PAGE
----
Adderall treats the symptoms of attention-deficit hyperactivity disorder (ADHD). When taken as prescribed, this medication can help patients with ADHD improve their focus and attention. However, it can also become addictive when someone misuses it.
If you have an addiction to this medication, Gateway can help. Our Adderall drug treatment program in Illinois helps people just like you recover.
WHAT IS ADDERALL?
Adderall is the brand name of a stimulant medication that combines amphetamine and dextroamphetamine. Although the chemical makeup of Adderall is similar to methamphetamine, it is considered safe when taken under the direct supervision of a medical professional. Adderall increases the activity of two neurotransmitters in the brain — dopamine, associated with feelings of pleasure, and norepinephrine, also called the stress hormone. The result is a stimulating effect on the central and peripheral nervous systems.
Although Adderall can make a user more attentive and alert, helping them focus for longer periods of time, the drug also has some serious side effects. The DEA has classified Adderall as a Schedule II controlled substance because it does have accepted medical use, but it also has a high potential for misuse and severe addiction.
HISTORY OF ADDERALL
As early as the 1930s, doctors noticed that amphetamines produced a calming effect in hyperactive children that could increase their concentration. In the early 1990s, diagnoses of ADHD skyrocketed, and pharmaceutical companies raced to find new treatments based on amphetamines. Adderall emerged in the mid-1990s as the preferred treatment for attention deficit disorder, or ADD — thus the “Add” in the drug’s name. Adderall was created largely by combining amphetamine salts.
By 2001, a slow-release version was produced called Adderall XR. This drug is considered a safer alternative to Adderall’s original quick-release tablet.
HOW WAS ADDERALL INTENDED TO BE USED?
Adderall continues to be an effective method of treating ADD or ADHD, increasing an individual’s ability to focus and pay attention. This medication is also a treatment for narcolepsy. This disorder can cause individuals to fall asleep suddenly and without warning. Adderall can also be used for other conditions that impact people’s ability to stay awake or alert. Depending on the version of Adderall prescribed and a patient’s needs, the medication is generally taken one to three times a day.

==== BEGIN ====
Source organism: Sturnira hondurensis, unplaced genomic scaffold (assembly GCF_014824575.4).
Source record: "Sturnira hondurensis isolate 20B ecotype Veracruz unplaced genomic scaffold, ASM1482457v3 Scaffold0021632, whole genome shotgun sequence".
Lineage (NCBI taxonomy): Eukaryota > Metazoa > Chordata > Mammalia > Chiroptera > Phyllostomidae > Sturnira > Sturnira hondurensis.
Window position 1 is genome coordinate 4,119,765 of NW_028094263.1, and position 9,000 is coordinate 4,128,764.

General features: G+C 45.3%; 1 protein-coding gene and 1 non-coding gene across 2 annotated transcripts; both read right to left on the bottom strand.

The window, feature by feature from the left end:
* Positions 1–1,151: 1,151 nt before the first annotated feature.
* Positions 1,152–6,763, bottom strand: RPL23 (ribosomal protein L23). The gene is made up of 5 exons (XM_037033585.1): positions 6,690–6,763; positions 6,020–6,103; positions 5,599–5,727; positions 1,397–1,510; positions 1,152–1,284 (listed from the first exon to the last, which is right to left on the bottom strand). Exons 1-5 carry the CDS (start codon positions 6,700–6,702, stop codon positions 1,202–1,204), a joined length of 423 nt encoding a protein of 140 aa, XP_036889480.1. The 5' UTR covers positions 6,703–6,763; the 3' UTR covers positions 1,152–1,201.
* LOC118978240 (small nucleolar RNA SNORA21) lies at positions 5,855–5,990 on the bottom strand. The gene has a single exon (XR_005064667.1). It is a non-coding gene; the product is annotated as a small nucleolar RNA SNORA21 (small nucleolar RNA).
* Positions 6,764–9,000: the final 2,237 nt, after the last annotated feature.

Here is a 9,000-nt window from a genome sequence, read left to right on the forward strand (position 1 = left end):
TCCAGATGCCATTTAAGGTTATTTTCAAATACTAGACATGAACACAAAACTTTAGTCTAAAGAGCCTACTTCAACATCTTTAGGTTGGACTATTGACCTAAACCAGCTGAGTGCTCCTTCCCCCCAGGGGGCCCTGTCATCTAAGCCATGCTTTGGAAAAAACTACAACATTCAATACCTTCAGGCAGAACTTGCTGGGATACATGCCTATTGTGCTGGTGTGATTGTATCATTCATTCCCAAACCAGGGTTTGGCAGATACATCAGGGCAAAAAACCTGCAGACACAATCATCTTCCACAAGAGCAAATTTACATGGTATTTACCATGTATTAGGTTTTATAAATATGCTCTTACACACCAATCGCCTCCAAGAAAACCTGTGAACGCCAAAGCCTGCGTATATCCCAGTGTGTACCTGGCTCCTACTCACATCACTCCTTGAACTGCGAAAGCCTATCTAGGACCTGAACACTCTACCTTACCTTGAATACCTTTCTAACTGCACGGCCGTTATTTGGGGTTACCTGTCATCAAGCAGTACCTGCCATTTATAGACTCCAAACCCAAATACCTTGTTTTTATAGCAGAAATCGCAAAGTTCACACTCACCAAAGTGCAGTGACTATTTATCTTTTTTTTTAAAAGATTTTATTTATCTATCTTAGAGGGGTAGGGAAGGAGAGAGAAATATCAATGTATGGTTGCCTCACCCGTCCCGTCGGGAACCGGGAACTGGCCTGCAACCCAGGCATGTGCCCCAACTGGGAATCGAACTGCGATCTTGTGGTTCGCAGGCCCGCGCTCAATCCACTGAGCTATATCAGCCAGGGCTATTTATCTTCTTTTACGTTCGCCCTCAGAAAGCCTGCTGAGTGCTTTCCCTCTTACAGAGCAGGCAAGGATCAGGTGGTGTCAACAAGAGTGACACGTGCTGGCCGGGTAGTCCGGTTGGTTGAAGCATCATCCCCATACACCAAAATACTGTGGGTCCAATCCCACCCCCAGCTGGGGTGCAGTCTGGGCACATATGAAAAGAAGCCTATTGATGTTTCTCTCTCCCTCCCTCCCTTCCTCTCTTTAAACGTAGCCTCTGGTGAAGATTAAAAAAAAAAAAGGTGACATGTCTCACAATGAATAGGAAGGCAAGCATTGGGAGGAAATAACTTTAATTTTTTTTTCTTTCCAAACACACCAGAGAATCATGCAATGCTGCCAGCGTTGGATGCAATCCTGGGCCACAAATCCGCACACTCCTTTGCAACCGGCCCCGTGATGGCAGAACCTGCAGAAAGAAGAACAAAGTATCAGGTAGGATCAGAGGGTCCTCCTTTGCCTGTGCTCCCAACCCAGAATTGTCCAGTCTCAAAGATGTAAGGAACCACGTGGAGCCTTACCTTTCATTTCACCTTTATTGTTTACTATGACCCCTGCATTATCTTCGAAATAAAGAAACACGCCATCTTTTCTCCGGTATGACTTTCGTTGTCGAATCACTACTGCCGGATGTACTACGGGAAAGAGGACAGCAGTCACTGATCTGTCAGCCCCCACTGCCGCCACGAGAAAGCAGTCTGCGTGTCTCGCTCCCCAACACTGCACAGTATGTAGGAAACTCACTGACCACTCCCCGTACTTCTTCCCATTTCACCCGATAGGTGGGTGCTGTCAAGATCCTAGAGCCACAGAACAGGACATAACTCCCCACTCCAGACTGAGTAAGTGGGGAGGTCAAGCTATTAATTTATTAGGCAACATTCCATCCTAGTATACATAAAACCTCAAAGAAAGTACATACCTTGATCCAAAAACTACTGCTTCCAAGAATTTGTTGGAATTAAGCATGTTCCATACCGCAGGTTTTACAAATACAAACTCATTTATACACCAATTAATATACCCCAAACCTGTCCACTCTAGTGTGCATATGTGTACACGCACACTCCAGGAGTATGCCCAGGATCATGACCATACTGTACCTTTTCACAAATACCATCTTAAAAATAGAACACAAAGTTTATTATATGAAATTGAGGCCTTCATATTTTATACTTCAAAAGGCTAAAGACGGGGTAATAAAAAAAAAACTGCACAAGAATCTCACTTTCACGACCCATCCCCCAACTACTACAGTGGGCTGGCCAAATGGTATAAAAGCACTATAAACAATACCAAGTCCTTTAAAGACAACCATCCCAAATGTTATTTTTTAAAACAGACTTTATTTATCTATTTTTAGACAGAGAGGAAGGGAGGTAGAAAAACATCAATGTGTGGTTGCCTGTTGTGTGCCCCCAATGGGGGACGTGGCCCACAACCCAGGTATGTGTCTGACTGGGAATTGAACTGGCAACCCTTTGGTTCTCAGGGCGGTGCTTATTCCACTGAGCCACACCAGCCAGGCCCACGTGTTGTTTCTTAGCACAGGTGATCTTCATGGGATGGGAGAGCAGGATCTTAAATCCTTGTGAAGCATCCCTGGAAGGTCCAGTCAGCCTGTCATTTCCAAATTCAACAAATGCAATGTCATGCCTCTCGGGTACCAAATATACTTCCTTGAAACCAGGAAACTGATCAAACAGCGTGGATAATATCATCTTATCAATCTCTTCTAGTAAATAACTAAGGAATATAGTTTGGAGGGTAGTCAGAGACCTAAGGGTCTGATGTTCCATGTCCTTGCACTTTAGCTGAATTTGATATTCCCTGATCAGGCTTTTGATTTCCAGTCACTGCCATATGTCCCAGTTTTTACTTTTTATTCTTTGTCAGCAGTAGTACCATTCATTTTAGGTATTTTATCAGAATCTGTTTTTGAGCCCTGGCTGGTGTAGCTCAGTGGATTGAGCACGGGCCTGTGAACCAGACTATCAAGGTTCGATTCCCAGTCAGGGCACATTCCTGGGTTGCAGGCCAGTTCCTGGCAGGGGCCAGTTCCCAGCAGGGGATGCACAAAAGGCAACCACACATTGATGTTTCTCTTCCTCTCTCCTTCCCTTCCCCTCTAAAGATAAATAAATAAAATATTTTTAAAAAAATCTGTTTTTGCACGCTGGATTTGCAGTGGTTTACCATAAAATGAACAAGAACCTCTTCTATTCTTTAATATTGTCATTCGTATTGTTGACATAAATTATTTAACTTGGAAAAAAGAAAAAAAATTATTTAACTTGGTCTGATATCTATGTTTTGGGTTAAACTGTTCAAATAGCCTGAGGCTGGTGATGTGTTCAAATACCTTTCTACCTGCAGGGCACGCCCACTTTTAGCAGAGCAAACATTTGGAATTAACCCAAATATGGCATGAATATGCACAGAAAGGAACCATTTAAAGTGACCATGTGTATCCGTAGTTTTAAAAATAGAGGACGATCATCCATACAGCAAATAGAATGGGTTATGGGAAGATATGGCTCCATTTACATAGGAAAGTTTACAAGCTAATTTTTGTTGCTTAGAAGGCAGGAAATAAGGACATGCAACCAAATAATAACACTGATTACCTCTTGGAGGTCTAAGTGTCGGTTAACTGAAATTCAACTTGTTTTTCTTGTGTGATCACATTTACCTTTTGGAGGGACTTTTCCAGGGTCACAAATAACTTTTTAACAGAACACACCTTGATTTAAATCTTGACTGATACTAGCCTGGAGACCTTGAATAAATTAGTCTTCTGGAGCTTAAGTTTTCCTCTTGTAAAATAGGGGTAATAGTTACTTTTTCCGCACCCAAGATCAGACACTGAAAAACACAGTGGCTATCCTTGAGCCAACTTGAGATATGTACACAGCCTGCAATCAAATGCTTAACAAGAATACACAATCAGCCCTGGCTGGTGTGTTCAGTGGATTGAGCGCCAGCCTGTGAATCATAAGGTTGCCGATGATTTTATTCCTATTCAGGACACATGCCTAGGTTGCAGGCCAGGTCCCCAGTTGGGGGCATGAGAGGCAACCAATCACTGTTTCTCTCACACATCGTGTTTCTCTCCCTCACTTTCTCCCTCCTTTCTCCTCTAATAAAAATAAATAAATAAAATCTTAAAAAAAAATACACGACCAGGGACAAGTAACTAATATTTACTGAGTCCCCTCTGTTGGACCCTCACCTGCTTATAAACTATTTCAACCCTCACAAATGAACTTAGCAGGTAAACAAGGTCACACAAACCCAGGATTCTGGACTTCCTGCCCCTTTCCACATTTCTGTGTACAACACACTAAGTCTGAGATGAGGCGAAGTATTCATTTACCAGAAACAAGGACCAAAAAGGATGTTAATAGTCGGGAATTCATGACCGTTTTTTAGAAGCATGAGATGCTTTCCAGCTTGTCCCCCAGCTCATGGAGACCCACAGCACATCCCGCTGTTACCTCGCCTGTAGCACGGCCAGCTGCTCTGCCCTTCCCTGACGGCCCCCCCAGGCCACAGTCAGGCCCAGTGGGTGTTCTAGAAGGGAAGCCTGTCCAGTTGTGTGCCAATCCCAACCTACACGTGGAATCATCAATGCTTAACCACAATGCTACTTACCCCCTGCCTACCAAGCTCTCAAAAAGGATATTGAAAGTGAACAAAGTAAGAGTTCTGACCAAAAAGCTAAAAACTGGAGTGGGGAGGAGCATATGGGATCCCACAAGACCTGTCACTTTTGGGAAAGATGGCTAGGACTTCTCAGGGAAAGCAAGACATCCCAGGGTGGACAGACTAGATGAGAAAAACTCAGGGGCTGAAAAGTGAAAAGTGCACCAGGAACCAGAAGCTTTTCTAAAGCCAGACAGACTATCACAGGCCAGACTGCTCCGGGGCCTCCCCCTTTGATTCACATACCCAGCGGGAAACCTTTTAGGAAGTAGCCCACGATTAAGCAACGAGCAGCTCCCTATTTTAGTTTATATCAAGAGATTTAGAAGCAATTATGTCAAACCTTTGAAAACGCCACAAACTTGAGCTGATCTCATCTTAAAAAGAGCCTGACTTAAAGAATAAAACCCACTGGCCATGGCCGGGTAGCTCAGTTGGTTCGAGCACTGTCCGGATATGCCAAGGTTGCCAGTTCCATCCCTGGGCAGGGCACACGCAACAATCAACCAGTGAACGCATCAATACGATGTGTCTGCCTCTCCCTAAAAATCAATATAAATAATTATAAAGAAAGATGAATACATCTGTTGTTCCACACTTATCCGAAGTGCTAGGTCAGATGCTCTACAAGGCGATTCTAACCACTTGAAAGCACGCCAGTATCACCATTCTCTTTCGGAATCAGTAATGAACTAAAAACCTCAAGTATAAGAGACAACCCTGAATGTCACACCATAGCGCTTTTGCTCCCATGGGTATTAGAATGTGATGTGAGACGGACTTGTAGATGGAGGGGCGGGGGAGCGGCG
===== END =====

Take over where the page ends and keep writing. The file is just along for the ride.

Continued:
Those who rely on Adderall for their ability to function daily are at risk of developing a tolerance or physical dependence on the drug. This puts individuals at risk of becoming addicted to Adderall.
IN WHAT WAYS DOES ADDERALL AFFECT THE BRAIN AND BODY?
Adderall contains two central nervous system stimulants: amphetamine and dextroamphetamine. These compounds act like the brain chemicals dopamine, norepinephrine and epinephrine. Since Adderall contains dopamine, it triggers feelings related to reward that can urge someone to keep taking it. Doctors prescribe Adderall in a way that minimizes addiction, but misusing it increases the risk.
Adderall can also cause side effects such as:
- Increased blood pressure
- Heart palpitations
With a doctor’s supervision, Adderall can help relieve the symptoms of ADHD. However, it also has many risks for anyone who misuses it.
HOW DO PEOPLE USE ADERALL ILLICITLY?
Adderall is not considered a hard drug like its street drug relative methamphetamine. However, when taking the medication outside of prescribed instructions, the risk of developing a severe addiction with far-reaching consequences dramatically increases. Although you can receive a prescription for Adderall, the drug is not inherently safe. In fact, there is a thrivingblack market for Adderall, especially among high school and college students.
This potent stimulant is used in a variety of illicit ways:
- Study aid: From athletes to college students cramming for tests, Adderall is frequently taken without a prescription because it makes users feel more awake and alert.
- Getting high: Adderall increases levels of the brain chemical dopamine and can create a feeling of euphoria. Because you can get high off of Adderall, some teens and young adults use the drug recreationally. In these situations, users often crush the pills and smoke them, or mix the powder with water and inject the drug.